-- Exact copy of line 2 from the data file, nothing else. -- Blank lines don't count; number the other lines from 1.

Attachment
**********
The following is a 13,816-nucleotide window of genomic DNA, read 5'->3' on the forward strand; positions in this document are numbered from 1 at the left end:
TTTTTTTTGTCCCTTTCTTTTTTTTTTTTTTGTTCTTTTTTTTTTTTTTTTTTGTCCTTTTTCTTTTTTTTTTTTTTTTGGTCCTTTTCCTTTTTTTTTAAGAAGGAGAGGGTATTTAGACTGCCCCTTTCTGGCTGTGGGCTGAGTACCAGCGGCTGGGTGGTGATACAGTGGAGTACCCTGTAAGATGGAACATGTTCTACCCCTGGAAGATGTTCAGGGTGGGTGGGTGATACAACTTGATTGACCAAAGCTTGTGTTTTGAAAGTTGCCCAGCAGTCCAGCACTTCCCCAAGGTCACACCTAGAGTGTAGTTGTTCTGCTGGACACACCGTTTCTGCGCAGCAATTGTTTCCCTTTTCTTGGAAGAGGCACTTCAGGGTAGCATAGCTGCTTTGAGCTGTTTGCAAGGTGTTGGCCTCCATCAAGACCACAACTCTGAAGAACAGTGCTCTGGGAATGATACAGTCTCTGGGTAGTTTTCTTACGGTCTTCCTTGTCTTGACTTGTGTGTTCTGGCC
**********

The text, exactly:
TTTTTTTTGTCCCTTTCTTTTTTTTTTTTTTGTTCTTTTTTTTTTTTTTTTTTGTCCTTTTTCTTTTTTTTTTTTTTTTGGTCCTTTTCCTTTTTTTTTAAGAAGGAGAGGGTATTTAGACTGCCCCTTTCTGGCTGTGGGCTGAGTACCAGCGGCTGGGTGGTGATACAGTGGAGTACCCTGTAAGATGGAACATGTTCTACCCCTGGAAGATGTTCAGGGTGGGTGGGTGATACAACTTGATTGACCAAAGCTTGTGTTTTGAAAGTTGCCCAGCAGTCCAGCACTTCCCCAAGGTCACACCTAGAGTGTAGTTGTTCTGCTGGACACACCGTTTCTGCGCAGCAATTGTTTCCCTTTTCTTGGAAGAGGCACTTCAGGGTAGCATAGCTGCTTTGAGCTGTTTGCAAGGTGTTGGCCTCCATCAAGACCACAACTCTGAAGAACAGTGCTCTGGGAATGATACAGTCTCTGGGTAGTTTTCTTACGGTCTTCCTTGTCTTGACTTGTGTGTTCTGGCC